As for the other kits that have been recommended, I have not tried them. If anyone has built any of these, would you recommend them? I’d be interested in knowing more. It also seems like there are a lot of old school Japanese kits being recommended as good builds. I am sure there must be others. Please let me know if I missed any!
Excellent read! While I don’t particularly go out of my way to build old kits, I do find myself building them often. Nostalgia being the biggest culprit. I’m currently building two B-58 Hustlers (old 70’s Monogram kits) that I initially built back when I first joined the Navy. The kit is nothing like I remember having raised panel lines and many, many ill fitting parts. That said, I am enjoying wrangling the two kits. I will mention that when I look on Scalemates I’ll read the builds and reviews from contributors to get a sense of how a kit goes together. Not perfect but often the builders will be honest about the good and bad of a re-boxed kit. Cheers.
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In a sense it is also about what sort of experience we want. The last time I built a monogram it was a phantom and it was a challenge and a true putty monster. But that was some 30+ years ago when I was a kid. I have different methods now and better tools.
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Wow, those are some seriously nice rivets and panel lines! Not bad for a 70’s kit!
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Nice. I am the opposite. If it didn’t come out in the last 15 years, I am hesitant to invest time.
I leave the dragons for others to slay as well!
I guess I could be considered a “dragon-slayer,” though I don’t think of myself as such. I built Revell’s 1/24 scale Gemini capsule. THAT was a sodding dragon! I also built the Italeri/Testors 1/48 SR-71 Blackbird. Definitely a dragon, though I used a more direct four-letter C-word to describe it (no…not “cold”). I built both (or at least tried to with the Gemini…and mostly failed, I think) to today’s standards. I’m not a fast builder by any stretch of my wild imagination, but the SR-71 took me over two years to finish (and the only reason I didn’t break out the hammers and REALLY finish that…thing…was because it was a commission for someone who’s done me SO many favors that I was delighted to be able to give him what he asked for. The funny thing is that I don’t set out to slay a lizard, much less a dragon.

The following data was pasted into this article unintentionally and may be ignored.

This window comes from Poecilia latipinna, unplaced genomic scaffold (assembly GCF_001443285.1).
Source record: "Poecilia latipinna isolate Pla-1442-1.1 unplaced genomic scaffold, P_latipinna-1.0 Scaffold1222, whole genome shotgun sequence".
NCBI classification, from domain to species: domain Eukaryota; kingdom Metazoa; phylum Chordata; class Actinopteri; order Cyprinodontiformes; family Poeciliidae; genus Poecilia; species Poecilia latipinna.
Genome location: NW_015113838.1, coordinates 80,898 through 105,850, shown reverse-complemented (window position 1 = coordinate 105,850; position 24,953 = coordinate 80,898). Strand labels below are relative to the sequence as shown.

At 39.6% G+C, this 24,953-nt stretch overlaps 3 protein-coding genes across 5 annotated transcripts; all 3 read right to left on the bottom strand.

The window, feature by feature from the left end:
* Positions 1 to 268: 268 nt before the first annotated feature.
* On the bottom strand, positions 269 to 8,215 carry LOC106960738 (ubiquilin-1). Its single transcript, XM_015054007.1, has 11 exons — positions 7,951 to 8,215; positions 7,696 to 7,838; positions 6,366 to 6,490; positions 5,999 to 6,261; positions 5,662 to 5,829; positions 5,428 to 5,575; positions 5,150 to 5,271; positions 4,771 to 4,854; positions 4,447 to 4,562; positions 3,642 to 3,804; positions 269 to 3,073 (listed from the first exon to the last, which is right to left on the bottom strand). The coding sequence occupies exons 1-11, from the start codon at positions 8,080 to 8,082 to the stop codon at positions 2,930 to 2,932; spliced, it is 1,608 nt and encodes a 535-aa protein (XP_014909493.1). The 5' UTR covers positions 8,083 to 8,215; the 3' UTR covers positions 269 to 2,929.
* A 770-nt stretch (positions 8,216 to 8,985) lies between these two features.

I’m an elitist. I want what I WANT and will happily settle for naught if the object under scrutiny falls short of that sacred goal. Sometimes I get lucky and find a modern kit engineered to standards that couldn’t even be imagined back in the 50s (when I started making glue bombs at 5), 60s, etc. Other times I’m after a particular variant of a specific thing and the last time dies were cut for that, Johnson was President (first term) and unless I buy the styrene pig that this kit is, I do without. So I’ll buy the styrene pig, spend WAY too much time on it (and don’t talk about financial cost…ever), and work the sodding thing until I have what I want to the state I want it in.
Frequently (even most often) I will start a kit with certain and specific intentions for it…that I don’t know how to achieve. I know I don’t know how to finish the kit, that’s why I started working on it. I find that starting a project I don’t know how to finish FORCES me to evolve (which at 70 isn’t anything new…then again, at 70, there is very little that’s new). I would absolutely LOVE it if there were a modeling club locally. Unfortunately the closest one I could find is about two hours from where I live. So there’s no brains to pick to figure out how to get myself out of the resin/styrene corner I’ve just built myself into and I have to pick my own brains (slim pickings, that) to accomplish my goal.
Builder or finisher. Interesting. I wasn’t aware that there are people who preferred one over the other. For me, being process-oriented, it’s all bits of goodies floating in the stew. I’ve seen marginal builds elevated substantially by outstanding paint jobs. I’ve seen respectable builds totally ruined by bad paint jobs. I like the notion that the build is the foundation for the finish. I’ve known since the mid 70s (if you think the models were bad, do you remember the cars?!) that 90% of the work is in the last 15% of the build. To my mind, if the foundation isn’t there, what’s to finish? If the finish isn’t there, what’s the foundation for?
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I picked up one of those sr-71s and when I brought it home I had a moment. I knew that thing would be a royal pain to get together in a way that I would be happy with. Eventually I re-sold it to someone who was willing to wrestle that bear. I am looking forward to the new Revell Blackbird due out this year…. hopefully it goes together well.